Travelers to Spain with limited time often need to choose between staying in Valencia or Seville for a few days. They are similar-sized cities (populations roughly 800k vs 700k), both located in the Southern half of Spain. Both cities have a rich history and have existed since the Roman era.
Which of Valencia or Seville should you choose for 3-4 days? Seville is a beautiful inland city with impressive Moorish Spain era landmarks and districts. It has a unique Andalucian feel with a tradition of Flamenco, wines, and horses. Valencia is a very modern and dynamic Mediterranean port city with nice beaches, a huge and renowned city of arts and science, a unique green belt along the river, and a lively nightlife.
Valencia or Seville: what travelers say
- Many travelers prefer Seville which they feel is one of the most beautiful cities in the world, charged with history and culture. Valencia, on the other hand, is a better choice for beach lovers and nightclubbers.
- Valencia has a bigger, richer, and more modern feel compared to Seville which is more traditionally Spanish and quintessentially Andalusian.
- Seville has unbearable heat in the summer and often into September – some visitors choose to sleep during the day and visit the city at night. Valencia also gets hot in August but not as much, has cooler evenings and beaches for cooling down.
- Seville is more affordable than Valencia and offers great value, including meals and drinks, attractions, and transportation.
- Seville has more prime historical sights than Valencia due to its unique Moorish influence and New World era past. Valencia does have a few significant Baroque landmarks and the massive City of Arts and Sciences, including the impressive Oceanarium.
- In general, any travelers feel Seville has more to see and do and more of a Spanish atmosphere compared to Valencia, including great tapas, shops, and monuments. In Valencia, aside from the beach, some visitors feel they run out of activities after a few days.
- Valencia has a vibrant cosmopolitan nightlife with a great clubbing scene during the warm months. Seville primarily has “typical” Spanish culture including bullfighting, flamenco, sherry, and horses, and large numbers of lively tapas bars open until late at night.
- Valencia has the edge over Seville for classical music including orchestral and operas. Seville, particular the Triana neighborhood, is one of the historical centers of Flamenco music and dance.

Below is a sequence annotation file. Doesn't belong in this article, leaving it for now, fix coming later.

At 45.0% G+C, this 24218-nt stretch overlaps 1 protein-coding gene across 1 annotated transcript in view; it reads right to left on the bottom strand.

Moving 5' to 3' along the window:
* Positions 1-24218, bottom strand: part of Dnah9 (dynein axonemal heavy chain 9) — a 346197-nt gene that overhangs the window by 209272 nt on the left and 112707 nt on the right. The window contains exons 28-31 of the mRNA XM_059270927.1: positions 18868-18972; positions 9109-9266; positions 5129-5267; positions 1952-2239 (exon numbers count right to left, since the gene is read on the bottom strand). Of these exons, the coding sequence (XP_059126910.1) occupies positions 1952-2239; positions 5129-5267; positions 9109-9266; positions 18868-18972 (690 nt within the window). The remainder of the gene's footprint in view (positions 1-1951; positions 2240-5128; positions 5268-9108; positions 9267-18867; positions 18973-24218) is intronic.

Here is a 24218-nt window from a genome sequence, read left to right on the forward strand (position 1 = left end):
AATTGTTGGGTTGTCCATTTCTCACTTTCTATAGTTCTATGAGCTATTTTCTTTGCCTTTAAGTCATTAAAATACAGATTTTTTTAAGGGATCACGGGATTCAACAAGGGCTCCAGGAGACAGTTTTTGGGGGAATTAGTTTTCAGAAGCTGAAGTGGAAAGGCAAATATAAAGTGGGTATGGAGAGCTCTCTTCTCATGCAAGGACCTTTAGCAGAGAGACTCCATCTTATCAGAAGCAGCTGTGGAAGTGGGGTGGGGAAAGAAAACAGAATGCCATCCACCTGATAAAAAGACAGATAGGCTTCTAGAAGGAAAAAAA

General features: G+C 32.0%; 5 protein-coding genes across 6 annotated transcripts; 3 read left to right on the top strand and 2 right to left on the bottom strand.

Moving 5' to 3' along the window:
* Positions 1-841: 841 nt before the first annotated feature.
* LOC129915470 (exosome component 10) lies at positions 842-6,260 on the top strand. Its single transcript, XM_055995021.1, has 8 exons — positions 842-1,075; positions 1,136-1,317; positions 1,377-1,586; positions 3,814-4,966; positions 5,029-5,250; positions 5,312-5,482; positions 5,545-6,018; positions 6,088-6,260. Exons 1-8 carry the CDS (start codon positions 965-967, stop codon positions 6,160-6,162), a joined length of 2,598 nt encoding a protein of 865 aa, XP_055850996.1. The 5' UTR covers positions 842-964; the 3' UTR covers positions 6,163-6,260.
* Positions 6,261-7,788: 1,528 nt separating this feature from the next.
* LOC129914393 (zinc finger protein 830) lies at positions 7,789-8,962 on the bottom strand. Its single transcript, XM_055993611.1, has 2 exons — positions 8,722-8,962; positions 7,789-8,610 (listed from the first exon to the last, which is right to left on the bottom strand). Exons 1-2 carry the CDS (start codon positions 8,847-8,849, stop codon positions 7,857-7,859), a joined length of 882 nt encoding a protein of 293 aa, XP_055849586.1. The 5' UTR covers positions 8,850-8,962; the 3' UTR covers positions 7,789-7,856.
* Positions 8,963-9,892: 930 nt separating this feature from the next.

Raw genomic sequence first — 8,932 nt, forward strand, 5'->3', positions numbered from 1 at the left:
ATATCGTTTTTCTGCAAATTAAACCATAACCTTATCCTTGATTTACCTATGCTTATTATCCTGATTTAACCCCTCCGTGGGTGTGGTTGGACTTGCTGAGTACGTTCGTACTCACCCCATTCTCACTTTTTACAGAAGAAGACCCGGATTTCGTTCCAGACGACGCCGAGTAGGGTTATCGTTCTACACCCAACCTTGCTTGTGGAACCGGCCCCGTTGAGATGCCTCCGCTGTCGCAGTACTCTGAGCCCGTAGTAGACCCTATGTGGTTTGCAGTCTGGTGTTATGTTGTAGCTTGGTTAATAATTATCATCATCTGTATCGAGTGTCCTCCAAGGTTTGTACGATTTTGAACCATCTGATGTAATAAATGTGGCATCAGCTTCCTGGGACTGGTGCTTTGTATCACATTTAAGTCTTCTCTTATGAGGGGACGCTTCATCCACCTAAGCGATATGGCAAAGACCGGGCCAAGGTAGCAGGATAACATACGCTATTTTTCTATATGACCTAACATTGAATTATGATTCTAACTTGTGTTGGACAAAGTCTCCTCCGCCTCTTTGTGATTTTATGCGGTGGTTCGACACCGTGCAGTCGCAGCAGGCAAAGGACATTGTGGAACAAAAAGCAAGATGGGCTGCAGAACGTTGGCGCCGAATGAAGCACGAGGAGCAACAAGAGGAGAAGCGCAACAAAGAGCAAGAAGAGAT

- Travelers typically recommend a 3-4 day stay for either Seville or Valencia
Valencia or Seville: access & transportation
Both the Seville airport and the Valencia airport (Manises) are close to the respective city centers (a 5-6 mile drive).
Seville and Valencia are about 400 miles away from each other. The two cities are connected by a high-speed train (AVE) which passes through Cordoba (another stunning historical city of Andalucia) and takes about 5 hours to get from one city center to the other.
Although big, Valencia is quite walkable. It also has an efficient subway system and train service for moving on longer distances.
In Seville, most sights in the center are situated within walking distance, including the Cathedral, the Alcazar, the Parque Maria Luisa, and the Guadalquivir river banks. You can also easily rent a bicycle for days or weeks by buying a card from one of the numerous bike kiosks.
Valencia or Seville: vibe & people
Like other cities in Andalucia, Seville is organized for tourism and has a significant old town, monuments and museums everywhere. Valencia is closer to a typical Mediterranean city albeit with a few historic buildings here and there.
Valencia feels more like a working city, not particularly geared toward attracting tourists. It’s not as polished and picture-perfect as Seville is, which makes it perhaps a bit more authentic. Visitors generally find walking around the narrow streets a pleasant experience.
Likewise, Valencia’s bars and restaurants cater primarily to the locals and have perhaps a slightly more authentic feel compared to the tapas bars in Seville’s historic center which are more touristy. Nevertheless, Seville is hardly a mass-tourism destination and remains a true Andalucian city.
Valencia’s fantastic green belt built around the former Turia river bed and splitting the city in two provides an astonishing calm and soothing atmosphere in the midst of the big city. Seville’s Maria Luisa Park is a beautiful and elegant park, though not nearly as important.
Seville is one of the most attractive tourist destinations in Spain with its picturesque and atmospheric old district, bars, and restaurants. More tourists concentrate in the city center and typically visit the many sights on foot.